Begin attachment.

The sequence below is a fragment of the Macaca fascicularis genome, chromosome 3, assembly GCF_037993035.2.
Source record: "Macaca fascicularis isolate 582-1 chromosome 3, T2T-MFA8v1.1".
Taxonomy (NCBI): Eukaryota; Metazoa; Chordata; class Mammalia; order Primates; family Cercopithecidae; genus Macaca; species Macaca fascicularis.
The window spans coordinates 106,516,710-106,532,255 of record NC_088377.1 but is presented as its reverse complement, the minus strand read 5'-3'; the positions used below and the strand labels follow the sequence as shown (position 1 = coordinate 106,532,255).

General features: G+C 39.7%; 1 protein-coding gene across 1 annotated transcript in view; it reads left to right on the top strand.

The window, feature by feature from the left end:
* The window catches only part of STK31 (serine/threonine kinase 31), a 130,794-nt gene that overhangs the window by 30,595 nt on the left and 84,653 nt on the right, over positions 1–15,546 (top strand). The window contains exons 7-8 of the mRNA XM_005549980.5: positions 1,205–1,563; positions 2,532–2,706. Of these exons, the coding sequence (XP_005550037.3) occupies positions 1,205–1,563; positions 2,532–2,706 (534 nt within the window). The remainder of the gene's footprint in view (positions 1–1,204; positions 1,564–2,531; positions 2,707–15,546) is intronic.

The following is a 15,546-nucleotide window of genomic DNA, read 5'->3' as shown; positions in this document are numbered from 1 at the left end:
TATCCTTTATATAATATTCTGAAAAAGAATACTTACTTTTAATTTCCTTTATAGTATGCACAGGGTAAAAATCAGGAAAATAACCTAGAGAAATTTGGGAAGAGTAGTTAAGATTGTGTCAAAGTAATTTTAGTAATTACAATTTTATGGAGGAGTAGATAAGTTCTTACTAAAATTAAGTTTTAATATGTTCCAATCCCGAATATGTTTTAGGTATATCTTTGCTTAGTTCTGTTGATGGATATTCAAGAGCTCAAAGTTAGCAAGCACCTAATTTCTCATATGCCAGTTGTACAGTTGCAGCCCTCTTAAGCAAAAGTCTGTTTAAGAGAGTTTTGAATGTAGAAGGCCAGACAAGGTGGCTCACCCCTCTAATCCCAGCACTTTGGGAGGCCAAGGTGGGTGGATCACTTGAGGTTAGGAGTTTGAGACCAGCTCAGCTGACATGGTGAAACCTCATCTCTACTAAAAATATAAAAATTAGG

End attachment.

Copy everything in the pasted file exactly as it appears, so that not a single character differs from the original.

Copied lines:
The sequence below is a fragment of the Macaca fascicularis genome, chromosome 3, assembly GCF_037993035.2.
Source record: "Macaca fascicularis isolate 582-1 chromosome 3, T2T-MFA8v1.1".
Taxonomy (NCBI): Eukaryota; Metazoa; Chordata; class Mammalia; order Primates; family Cercopithecidae; genus Macaca; species Macaca fascicularis.
The window spans coordinates 106,516,710-106,532,255 of record NC_088377.1 but is presented as its reverse complement, the minus strand read 5'-3'; the positions used below and the strand labels follow the sequence as shown (position 1 = coordinate 106,532,255).

General features: G+C 39.7%; 1 protein-coding gene across 1 annotated transcript in view; it reads left to right on the top strand.

The window, feature by feature from the left end:
* The window catches only part of STK31 (serine/threonine kinase 31), a 130,794-nt gene that overhangs the window by 30,595 nt on the left and 84,653 nt on the right, over positions 1–15,546 (top strand). The window contains exons 7-8 of the mRNA XM_005549980.5: positions 1,205–1,563; positions 2,532–2,706. Of these exons, the coding sequence (XP_005550037.3) occupies positions 1,205–1,563; positions 2,532–2,706 (534 nt within the window). The remainder of the gene's footprint in view (positions 1–1,204; positions 1,564–2,531; positions 2,707–15,546) is intronic.

The following is a 15,546-nucleotide window of genomic DNA, read 5'->3' as shown; positions in this document are numbered from 1 at the left end:
TATCCTTTATATAATATTCTGAAAAAGAATACTTACTTTTAATTTCCTTTATAGTATGCACAGGGTAAAAATCAGGAAAATAACCTAGAGAAATTTGGGAAGAGTAGTTAAGATTGTGTCAAAGTAATTTTAGTAATTACAATTTTATGGAGGAGTAGATAAGTTCTTACTAAAATTAAGTTTTAATATGTTCCAATCCCGAATATGTTTTAGGTATATCTTTGCTTAGTTCTGTTGATGGATATTCAAGAGCTCAAAGTTAGCAAGCACCTAATTTCTCATATGCCAGTTGTACAGTTGCAGCCCTCTTAAGCAAAAGTCTGTTTAAGAGAGTTTTGAATGTAGAAGGCCAGACAAGGTGGCTCACCCCTCTAATCCCAGCACTTTGGGAGGCCAAGGTGGGTGGATCACTTGAGGTTAGGAGTTTGAGACCAGCTCAGCTGACATGGTGAAACCTCATCTCTACTAAAAATATAAAAATTAGG